I’m always on the lookout for novel and interesting gadgets, so I was happy when a friend in Boston pointed the Wave from Embr Labs my way.
The Wave is a wearable, a device you wear on your wrist – remember your wrist? That part at the end of your arm where you used to wear a watch, but now are more likely to have something that tracks how many steps you make? Anyway, the Wave rests on the principle that if you cool or warm one place on your body, it can feel as if you’re cooling down or warming up. It doesn’t actually change your core temperature. It just makes you feel more comfortable. If you’ve ever run cold water over your wrists on a hot day and felt instantly better, that’s how the Wave works.
It’s the brainchild of some MIT fellows, and their efforts have been funded via Kickstarter (more than $600K raised), as well as through investments from Intel and Bose, and a grant of the National Science Foundation. The product is scheduled to ship in June. Just in time to cool folks down in the summer heat. They’ve presold 4,500 Wave bracelets, which is pretty impressive, given that they go for $300 each.
The principle behind the Wave is the Peltier effect:
Named for French physicist Jean Charles Athanase Peltier who discovered it in 1834, the Peltier effect describes the phenomenon of heating or cooling caused by an electric current flowing across the junction of two different conductors. As the current moves from one conductor to another, the transfer of energy causes one side to heat up and the other to cool down. Embr Wave is basically a series of these junctions (called a Peltier cooler) powered by a small battery and attached to a wrist strap. When placed against the skin, the device makes you feel cooler by reducing the temperature of your wrist a few fractions of a degree per second for a couple seconds at a time.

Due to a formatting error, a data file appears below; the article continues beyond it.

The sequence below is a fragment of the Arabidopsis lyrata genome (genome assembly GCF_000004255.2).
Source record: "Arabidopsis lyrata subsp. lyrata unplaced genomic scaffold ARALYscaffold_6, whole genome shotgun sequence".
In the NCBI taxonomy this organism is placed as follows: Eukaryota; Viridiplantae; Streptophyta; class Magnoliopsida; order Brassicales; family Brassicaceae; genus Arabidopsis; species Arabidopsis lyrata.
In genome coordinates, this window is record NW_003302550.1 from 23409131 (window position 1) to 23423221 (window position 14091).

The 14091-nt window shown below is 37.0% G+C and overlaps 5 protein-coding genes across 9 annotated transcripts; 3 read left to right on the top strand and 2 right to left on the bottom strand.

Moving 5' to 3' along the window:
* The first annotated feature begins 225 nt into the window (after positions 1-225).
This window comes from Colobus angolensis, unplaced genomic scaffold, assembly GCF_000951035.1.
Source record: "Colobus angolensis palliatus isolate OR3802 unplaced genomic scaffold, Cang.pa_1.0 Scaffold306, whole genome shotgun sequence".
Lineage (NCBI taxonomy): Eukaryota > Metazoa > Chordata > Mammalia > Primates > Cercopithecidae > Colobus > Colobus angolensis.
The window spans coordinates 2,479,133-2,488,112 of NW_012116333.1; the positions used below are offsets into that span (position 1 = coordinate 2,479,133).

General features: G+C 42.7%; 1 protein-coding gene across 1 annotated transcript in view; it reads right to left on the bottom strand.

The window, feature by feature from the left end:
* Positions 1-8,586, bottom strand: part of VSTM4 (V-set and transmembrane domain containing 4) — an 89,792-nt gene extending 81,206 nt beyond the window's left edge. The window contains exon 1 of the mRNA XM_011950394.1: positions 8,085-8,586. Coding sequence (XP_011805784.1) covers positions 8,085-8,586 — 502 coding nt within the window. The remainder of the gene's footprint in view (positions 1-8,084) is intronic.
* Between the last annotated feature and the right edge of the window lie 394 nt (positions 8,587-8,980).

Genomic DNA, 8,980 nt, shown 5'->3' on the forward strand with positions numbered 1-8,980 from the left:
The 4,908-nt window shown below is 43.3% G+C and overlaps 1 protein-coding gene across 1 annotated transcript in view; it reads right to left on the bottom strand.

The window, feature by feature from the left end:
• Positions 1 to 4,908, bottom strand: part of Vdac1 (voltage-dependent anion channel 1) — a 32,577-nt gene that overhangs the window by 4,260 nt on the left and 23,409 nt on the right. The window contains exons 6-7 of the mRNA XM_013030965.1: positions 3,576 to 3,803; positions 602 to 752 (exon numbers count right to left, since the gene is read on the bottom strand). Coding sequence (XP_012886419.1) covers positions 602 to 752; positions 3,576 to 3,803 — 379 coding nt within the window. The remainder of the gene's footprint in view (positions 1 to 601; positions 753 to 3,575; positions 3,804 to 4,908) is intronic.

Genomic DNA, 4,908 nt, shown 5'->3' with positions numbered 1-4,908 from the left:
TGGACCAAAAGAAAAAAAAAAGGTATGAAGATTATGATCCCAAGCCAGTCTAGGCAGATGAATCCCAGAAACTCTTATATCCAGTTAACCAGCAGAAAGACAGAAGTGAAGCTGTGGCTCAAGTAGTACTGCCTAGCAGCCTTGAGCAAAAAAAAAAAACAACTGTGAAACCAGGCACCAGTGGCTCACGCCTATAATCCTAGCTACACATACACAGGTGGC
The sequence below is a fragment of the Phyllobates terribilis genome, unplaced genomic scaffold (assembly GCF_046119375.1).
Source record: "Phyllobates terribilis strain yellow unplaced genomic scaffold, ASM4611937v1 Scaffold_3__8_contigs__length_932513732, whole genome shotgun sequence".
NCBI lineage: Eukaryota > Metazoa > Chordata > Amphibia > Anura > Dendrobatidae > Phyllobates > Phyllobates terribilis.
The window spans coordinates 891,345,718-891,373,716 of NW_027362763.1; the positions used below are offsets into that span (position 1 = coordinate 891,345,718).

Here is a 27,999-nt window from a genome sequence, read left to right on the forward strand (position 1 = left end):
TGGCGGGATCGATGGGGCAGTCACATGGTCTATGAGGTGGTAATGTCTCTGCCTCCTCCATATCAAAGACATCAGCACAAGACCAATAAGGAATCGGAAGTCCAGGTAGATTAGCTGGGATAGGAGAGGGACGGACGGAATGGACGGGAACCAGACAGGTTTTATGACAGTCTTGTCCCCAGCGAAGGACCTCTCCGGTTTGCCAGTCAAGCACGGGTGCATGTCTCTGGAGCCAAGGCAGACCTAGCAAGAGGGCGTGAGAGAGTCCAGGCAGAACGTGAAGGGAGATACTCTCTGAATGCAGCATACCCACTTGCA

That’s where the “wave” in Embr Wave comes from. Rather than providing a steady stream of heating or cooling, the device pulses with short waves of temperature fluctuation. It’s a bit counterintuitive, but according to Shames and his colleagues, this burst-based method is actually the most effective way to alter your perception of temperature and provide a sensation of thermal relief. (Source: Digital Trends)
Haiwatha Bray, the technology writer for the Boston Globe, spoke with Embr Labs co-founder Matt Smith.
Smith thinks that if enough buy a Wave bracelet, office buildings can turn down their heaters and air conditioners, saving companies millions in energy bills and easing demand for fossil fuels. (Source: Boston Globe)
This would, of course, be great, but while the Wave has many who attests to how well it works, it apparently doesn’t work on everybody. Bray is one of those it didn’t really have an impact on. But it’s an interesting idea. $300 is a lot for a gadget, but if you’re one of those that it works on, what price comfort? I’m sort of considering it…